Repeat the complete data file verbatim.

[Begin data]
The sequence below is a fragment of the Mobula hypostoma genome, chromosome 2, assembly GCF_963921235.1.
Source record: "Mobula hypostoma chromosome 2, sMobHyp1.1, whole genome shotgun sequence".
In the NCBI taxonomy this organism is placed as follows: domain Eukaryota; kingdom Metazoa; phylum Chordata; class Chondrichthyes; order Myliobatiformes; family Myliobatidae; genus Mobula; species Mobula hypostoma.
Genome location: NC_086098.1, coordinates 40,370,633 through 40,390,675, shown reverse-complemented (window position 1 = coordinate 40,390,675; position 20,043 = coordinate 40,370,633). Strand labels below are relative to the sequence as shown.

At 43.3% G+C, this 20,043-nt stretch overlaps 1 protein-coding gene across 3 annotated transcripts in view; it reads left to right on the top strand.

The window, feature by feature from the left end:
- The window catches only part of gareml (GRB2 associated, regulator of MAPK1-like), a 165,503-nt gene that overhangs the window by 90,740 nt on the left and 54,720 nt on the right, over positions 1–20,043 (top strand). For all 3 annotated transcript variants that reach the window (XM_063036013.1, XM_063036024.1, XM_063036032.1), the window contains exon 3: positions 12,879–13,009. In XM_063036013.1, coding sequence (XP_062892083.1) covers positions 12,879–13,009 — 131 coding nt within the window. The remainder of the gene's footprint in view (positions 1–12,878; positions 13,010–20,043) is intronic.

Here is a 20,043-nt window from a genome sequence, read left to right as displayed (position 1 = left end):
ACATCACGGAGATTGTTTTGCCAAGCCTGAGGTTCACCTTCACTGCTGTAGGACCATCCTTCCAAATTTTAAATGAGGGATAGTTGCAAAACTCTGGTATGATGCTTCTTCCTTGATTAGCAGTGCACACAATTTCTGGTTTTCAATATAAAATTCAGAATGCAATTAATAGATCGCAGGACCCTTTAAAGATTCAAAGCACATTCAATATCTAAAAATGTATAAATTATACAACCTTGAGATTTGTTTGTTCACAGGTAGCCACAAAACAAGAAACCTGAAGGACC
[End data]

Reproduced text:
The sequence below is a fragment of the Mobula hypostoma genome, chromosome 2, assembly GCF_963921235.1.
Source record: "Mobula hypostoma chromosome 2, sMobHyp1.1, whole genome shotgun sequence".
In the NCBI taxonomy this organism is placed as follows: domain Eukaryota; kingdom Metazoa; phylum Chordata; class Chondrichthyes; order Myliobatiformes; family Myliobatidae; genus Mobula; species Mobula hypostoma.
Genome location: NC_086098.1, coordinates 40,370,633 through 40,390,675, shown reverse-complemented (window position 1 = coordinate 40,390,675; position 20,043 = coordinate 40,370,633). Strand labels below are relative to the sequence as shown.

At 43.3% G+C, this 20,043-nt stretch overlaps 1 protein-coding gene across 3 annotated transcripts in view; it reads left to right on the top strand.

The window, feature by feature from the left end:
- The window catches only part of gareml (GRB2 associated, regulator of MAPK1-like), a 165,503-nt gene that overhangs the window by 90,740 nt on the left and 54,720 nt on the right, over positions 1–20,043 (top strand). For all 3 annotated transcript variants that reach the window (XM_063036013.1, XM_063036024.1, XM_063036032.1), the window contains exon 3: positions 12,879–13,009. In XM_063036013.1, coding sequence (XP_062892083.1) covers positions 12,879–13,009 — 131 coding nt within the window. The remainder of the gene's footprint in view (positions 1–12,878; positions 13,010–20,043) is intronic.

Here is a 20,043-nt window from a genome sequence, read left to right as displayed (position 1 = left end):
ACATCACGGAGATTGTTTTGCCAAGCCTGAGGTTCACCTTCACTGCTGTAGGACCATCCTTCCAAATTTTAAATGAGGGATAGTTGCAAAACTCTGGTATGATGCTTCTTCCTTGATTAGCAGTGCACACAATTTCTGGTTTTCAATATAAAATTCAGAATGCAATTAATAGATCGCAGGACCCTTTAAAGATTCAAAGCACATTCAATATCTAAAAATGTATAAATTATACAACCTTGAGATTTGTTTGTTCACAGGTAGCCACAAAACAAGAAACCTGAAGGACC